An important coverage available to building owners is "Building Ordinance and Law Coverage." This coverage is not normally included in property insurance policies, but can often be added by endorsement for an additional premium.
In some situations (as mandated by Florida statutes) certain policies must include ordinance and law (O&L) coverage unless the client rejects the coverage in writing.
Whether the coverage is statutorily required or not, it's a very valuable option and all building owners (residential or otherwise) should be encouraged to obtain the coverage in order to provide the best possible protection.
Ordinance and Law Coverage Explained
Property insurance policies are designed to pay for repairs to a building that will put it back in the same condition that it was prior to a loss. The policy is not designed to pay for items that were not present prior to the loss. An example will illustrate the point.
Bill owns a house that is severely damaged in a fire. The insurance company prepares an estimate to replace the roof with 1/2-inch plywood, roof shingles stapled down, and no hurricane tie-down straps. Such repair will return Bill's home to the condition it was prior to the fire. However, when the contractor goes to pull the building permit he is told that the local building codes have changed since the home was built. The new code requires 3/4-inch plywood, roof shingles that are nailed down every eight inches, hurricane tie-down straps, and shutters on all exterior windows. The local officials tell the contractor that these new building code changes result from state and local laws regulating the reconstruction of a building that has been damaged more than 50% of its value. Unless the contractor agrees to complete the repairs in a manner that will comply with this new code, no permit will be issued.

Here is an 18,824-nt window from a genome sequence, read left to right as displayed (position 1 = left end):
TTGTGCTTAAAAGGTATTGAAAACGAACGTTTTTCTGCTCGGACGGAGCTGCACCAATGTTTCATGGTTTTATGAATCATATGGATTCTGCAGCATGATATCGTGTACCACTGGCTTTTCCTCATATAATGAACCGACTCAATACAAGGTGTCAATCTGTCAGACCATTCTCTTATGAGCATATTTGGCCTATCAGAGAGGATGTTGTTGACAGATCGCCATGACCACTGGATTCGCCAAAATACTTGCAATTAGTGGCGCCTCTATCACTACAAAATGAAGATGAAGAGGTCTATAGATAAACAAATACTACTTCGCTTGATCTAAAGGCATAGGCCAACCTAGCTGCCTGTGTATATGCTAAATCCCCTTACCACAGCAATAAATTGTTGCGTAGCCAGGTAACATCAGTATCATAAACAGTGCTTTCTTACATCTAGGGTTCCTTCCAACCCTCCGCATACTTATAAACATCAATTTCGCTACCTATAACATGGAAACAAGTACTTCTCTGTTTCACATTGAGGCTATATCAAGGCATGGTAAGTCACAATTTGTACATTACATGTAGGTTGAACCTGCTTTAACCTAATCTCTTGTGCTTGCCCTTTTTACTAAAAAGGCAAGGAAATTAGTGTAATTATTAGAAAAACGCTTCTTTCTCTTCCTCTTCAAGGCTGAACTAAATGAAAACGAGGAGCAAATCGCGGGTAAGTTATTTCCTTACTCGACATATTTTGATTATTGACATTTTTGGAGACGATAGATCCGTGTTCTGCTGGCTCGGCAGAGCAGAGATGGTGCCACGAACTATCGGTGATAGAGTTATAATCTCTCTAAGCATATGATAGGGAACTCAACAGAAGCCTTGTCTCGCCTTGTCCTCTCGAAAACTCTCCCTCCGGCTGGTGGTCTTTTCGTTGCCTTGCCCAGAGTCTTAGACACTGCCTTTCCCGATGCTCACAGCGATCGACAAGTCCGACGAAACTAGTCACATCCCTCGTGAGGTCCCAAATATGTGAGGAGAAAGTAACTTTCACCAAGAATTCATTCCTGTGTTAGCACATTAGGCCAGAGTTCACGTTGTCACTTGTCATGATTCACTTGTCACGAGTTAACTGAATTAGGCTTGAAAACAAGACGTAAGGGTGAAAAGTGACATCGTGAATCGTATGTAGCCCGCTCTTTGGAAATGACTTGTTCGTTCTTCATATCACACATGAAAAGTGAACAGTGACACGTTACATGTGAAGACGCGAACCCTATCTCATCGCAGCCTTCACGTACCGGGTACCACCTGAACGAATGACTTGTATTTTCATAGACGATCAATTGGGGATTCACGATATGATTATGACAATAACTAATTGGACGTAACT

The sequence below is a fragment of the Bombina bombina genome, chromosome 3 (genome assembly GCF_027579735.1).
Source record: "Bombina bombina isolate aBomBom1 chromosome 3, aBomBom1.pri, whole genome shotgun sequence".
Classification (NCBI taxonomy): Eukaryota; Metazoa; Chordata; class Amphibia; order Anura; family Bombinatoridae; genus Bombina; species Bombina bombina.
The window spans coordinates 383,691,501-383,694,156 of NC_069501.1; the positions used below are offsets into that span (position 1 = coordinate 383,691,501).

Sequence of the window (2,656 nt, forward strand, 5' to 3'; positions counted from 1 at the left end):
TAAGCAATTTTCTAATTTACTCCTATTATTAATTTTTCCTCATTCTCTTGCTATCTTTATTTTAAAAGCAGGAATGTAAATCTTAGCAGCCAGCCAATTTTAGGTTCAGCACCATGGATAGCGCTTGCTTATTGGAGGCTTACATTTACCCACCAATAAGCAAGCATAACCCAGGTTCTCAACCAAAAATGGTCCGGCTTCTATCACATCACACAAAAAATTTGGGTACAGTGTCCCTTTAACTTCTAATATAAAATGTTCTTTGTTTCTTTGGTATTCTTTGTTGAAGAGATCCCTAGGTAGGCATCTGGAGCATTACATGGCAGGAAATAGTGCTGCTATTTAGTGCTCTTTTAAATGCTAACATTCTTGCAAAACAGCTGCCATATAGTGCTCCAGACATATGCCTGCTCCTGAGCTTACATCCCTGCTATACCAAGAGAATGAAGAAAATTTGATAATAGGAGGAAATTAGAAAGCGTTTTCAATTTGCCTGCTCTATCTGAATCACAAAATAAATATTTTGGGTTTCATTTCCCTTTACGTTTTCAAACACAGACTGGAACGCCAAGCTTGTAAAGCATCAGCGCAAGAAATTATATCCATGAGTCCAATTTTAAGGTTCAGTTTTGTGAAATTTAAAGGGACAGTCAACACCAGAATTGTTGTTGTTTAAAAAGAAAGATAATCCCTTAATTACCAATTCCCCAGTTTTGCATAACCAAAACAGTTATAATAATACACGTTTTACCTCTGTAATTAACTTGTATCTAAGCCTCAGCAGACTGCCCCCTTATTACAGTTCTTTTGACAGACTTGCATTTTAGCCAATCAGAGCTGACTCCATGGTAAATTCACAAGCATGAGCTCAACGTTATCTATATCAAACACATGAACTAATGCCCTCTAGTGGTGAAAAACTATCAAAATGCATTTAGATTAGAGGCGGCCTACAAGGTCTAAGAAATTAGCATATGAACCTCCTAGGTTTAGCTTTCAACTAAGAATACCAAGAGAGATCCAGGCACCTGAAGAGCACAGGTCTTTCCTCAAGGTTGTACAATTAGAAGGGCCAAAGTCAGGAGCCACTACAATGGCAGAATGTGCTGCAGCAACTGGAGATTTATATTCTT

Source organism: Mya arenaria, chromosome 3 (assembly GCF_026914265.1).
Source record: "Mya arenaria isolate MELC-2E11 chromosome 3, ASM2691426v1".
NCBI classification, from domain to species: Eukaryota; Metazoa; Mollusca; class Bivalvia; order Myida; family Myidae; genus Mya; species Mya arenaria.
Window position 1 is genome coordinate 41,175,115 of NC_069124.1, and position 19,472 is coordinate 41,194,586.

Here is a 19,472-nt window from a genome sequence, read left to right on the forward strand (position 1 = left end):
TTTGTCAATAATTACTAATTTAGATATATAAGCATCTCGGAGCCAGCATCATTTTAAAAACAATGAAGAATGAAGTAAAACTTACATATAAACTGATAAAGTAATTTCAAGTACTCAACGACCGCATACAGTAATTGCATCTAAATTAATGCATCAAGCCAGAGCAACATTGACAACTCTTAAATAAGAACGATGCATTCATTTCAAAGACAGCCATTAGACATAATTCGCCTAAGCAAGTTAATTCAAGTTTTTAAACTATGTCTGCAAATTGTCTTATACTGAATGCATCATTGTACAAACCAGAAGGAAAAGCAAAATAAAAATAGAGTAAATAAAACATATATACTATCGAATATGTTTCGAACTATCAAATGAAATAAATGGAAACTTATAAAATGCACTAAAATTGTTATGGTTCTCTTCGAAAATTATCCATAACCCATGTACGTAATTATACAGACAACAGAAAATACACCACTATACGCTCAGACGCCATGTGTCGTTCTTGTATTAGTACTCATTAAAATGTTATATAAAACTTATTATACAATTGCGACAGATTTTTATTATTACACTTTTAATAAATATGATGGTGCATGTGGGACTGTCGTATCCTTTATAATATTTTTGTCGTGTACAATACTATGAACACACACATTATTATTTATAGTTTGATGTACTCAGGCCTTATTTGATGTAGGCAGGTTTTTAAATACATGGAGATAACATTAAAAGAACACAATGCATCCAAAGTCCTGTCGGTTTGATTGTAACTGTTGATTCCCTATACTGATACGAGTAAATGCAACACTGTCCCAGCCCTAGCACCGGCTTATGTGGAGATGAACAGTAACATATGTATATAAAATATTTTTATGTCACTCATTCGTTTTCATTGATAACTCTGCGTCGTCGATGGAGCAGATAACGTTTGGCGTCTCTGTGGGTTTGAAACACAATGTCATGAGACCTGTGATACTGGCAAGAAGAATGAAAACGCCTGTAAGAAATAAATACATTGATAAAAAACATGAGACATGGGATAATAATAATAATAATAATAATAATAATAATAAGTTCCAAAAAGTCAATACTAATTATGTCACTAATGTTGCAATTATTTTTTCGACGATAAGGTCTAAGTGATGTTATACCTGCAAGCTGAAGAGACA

The problem Bill faces is he must rebuild his house to the new code, but his policy won't pay for those increased costs unless his policy has O&L coverage. His $100,000 house sustained $60,000 of damage in this fire. That $60,000 would put the house back just like it was, but Bill can't rebuild like that because of the new building code. The contractor tells Bill that it will cost an additional $15,000 to rebuild his house and comply with the current building codes. An insurance policy that does not contain O&L coverage would pay only the $60,000 of Bill's fire loss; it would not cover the additional $15,000 needed to bring Bill up to code. (That comes from Bill's pocket!) Had Bill's policy included "Building Ordinance and Law Coverage" the additional $15,000 would have been covered.
What Florida Law Says
The only state we know of that has statutes addressing O&L coverage is Florida. That means for all other states besides Florida the standard property policies don't cover O&L claims. We don't proclaim to be an expert in the other 49 states, so residents of those states and agents there should refer to their own statutes for assistance.
The state of Florida enacted a statute dealing with O&L coverage shortly after Hurricane Andrew and revised the statute after both the 2004 and 2005 hurricane seasons. Part of that statute states:
627.7011 Homeowners' policies; offer of replacement cost coverage and law and ordinance coverage.
(1) Prior to issuing a homeowner's insurance policy on or after October 1, or prior to the first renewal of a homeowner's insurance policy on or after October 1, 2005 , the insurer must offer each of the following:
(a) A policy or endorsement providing that any loss which is repaired or replaced will be adjusted on the basis of replacement costs not exceeding policy limits as to the dwelling, rather than actual cash value, but not including costs necessary to meet applicable laws and ordinances regulating the construction, use, or repair of any property or requiring the tearing down of any property, including the costs of removing debris.